Angel Woz, Chris, Boston discussed on Radio Specials

Automatic TRANSCRIPT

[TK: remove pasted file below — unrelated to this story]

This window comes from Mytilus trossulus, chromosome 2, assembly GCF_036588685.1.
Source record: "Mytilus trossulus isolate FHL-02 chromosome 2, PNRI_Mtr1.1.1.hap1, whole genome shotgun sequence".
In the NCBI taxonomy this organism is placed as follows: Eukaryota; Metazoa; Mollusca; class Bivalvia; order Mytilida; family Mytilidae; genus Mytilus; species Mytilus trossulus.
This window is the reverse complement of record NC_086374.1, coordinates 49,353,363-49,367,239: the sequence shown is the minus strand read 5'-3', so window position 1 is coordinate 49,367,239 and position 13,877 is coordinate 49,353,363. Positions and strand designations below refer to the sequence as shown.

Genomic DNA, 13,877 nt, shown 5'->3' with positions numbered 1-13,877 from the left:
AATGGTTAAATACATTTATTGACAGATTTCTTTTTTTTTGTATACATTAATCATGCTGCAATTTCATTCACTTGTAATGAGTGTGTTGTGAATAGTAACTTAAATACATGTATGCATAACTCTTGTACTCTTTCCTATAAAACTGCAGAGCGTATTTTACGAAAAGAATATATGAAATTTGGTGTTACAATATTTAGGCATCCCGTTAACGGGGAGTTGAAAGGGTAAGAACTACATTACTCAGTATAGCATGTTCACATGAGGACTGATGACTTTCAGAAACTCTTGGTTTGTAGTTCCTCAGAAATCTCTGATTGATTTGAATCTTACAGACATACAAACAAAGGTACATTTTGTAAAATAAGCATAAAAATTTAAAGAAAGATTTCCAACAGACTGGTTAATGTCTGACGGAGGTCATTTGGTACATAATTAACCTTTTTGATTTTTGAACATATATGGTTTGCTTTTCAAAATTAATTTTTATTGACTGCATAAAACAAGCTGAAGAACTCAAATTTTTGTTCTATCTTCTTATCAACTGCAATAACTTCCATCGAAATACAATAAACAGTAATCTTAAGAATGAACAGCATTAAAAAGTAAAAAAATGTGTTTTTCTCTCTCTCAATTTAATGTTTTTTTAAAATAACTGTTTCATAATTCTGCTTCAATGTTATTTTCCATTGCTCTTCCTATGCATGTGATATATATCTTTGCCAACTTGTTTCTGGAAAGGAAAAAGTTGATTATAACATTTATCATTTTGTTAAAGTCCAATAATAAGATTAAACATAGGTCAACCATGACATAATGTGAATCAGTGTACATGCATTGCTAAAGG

Here's NEMA of Ashiya. So last November On a Friday, two of my former students, Chris and Nanny came back to visit and in general, that's not weird. Kids kind of no Fridays are open office hours. Come back check in with Mrs Fascia, but this Friday was different. We were just coming back to chitchat or do homework. They were coming back to grieve and I didn't really know how I was going to do that with them. And that was weird for me because I'm a civics teacher. And that means I spend my whole year teaching kids about their rights and how government works and how to be an engaged. It isn't And the kind of seen me is it's like the Mr Fire, and so even after they graduate I get texts on just got stopped by the cops. What do I need to do, or my mom's trying to go get her citizenship? What should I do? That's kind of our relationship, and I'm used to knowing the answers or if I don't know the answer. I know how to get it. Um, but earlier in that week, we had all discovered that their former classmate and my former student angel had been killed in gun violence in our neighborhood. And Angel Woz. This goofy, funny kid. He loved everybody in his class. He made funny faces and told corny jokes. He begged me a fruitcake the day before Christmas, which makes fruitcakes anymore. You know, he was he was Not that you ever think any kid is going to end up in that situation, But it just would have never occurred to me that that was going to be a situation and we were all reeling, and he was the fourth former student who had died for me in a year. And so they were coming back. And I felt this pressure of like, I'm supposed to take them through this, but like I'm not through this, like I don't know how to do this. For the first hour and didn't matter. They were sobbing, and my shirt was soaked and like, that's what we did for about an hour. They're also adolescent boys and humor is kind of their go to cope. And so after about an hour, it kind of went from crying to telling stories and then to telling funny stories. And they started to tell me about how, at the end of their eighth grade year, they had this plot to spray paint the principal's car. This particular principle only lasted a year. He was kind of a dictator he liked to pick fights. He was suspended for wearing a hood. Kids didn't like him. Teachers didn't like him and they wanted revenge. So Angel decided to go buy some scraping. But he bought black spray paint on the principal's car was black. This was not gonna work. And Miami at that point in the story, and I don't know the story until then opens his bag and he pulls out the can of spray paint, and he's like I've been carrying this around all week. Like I don't know what to do. On. I say, I think I know what we should do. I think we need to go tag something, And you should know that I'm not just a civics teacher during the damn kind like a civics geek at night. Like in Boston. We have an app called Boss 311, where you can like report things like There's a down tree come fixing or there's a dance girl in the road. Come remove, and I am obsessed with this happened. I report things all the time, and I read other people's reports on you know, like kids know this about me. They know I don't drive more than five miles above the speed limit. I've never used any kind of controlled substance any uncontrolled substance and just I'm pretty square. I know this And so Chris, who's generally very quiet is like what you're you're suggesting that we go do something illegal right now. He's like, I don't think I understand. You're a civics teacher. You're not supposed to do this. What they didn't know is that for the previous eight months, I had been trying to meet with city leaders with the superintendent with street workers with anyone. I could get Tau Listen. The fact that in Boston last year 16 young people under the age of 19 were killed. It was a massive spike. More than a quarter of the homicides in the city were kids and all that for remind And I was doing all of this advocacy and it wasn't doing anything. And it also wasn't helping me. I didn't come away feeling better. And then there was this spray can and I was like, Well, nothing else has worked. Being a civics teacher and using those strategies hasn't accomplished anything so Here's a freakin and maybe we should use it. So it was dark. We've been talking for several hours. We went behind the school, and there was like a concrete jersey barrier that the cops had put out to prevent people from doing illicit things behind the school. We're about to do an elicit thing way basically took terms tagging the barrier and in Boston. I don't know if this is true in other places when young people are killed. Their friends in the community. Create a hashtag. So we tag Hashtag Angels world on the barrier. And we put our flashlights out on our phones and kind of let it up. We've got a broken desk and we've turned into a tripod. And we took pictures of ourselves. And Chris was like angel and loved and he was like, I'm sorry if I shit I forgot. You were my teacher for a second and I said No, You're totally right. And I would love this. And in that moment that like hierarchy between teacher and student, it just kind of flattened right and we were just morning. And we were trying to figure out how to connect with Angel on how to connect with each other. So we took our pictures, some with me in them some without me and them. And as we walked to my car so I could drive the home. I said You better not picked post pictures with me in them on the Internet that could get me fired because of the end of the day. I'm still there. Civics teacher. Thank you. That.

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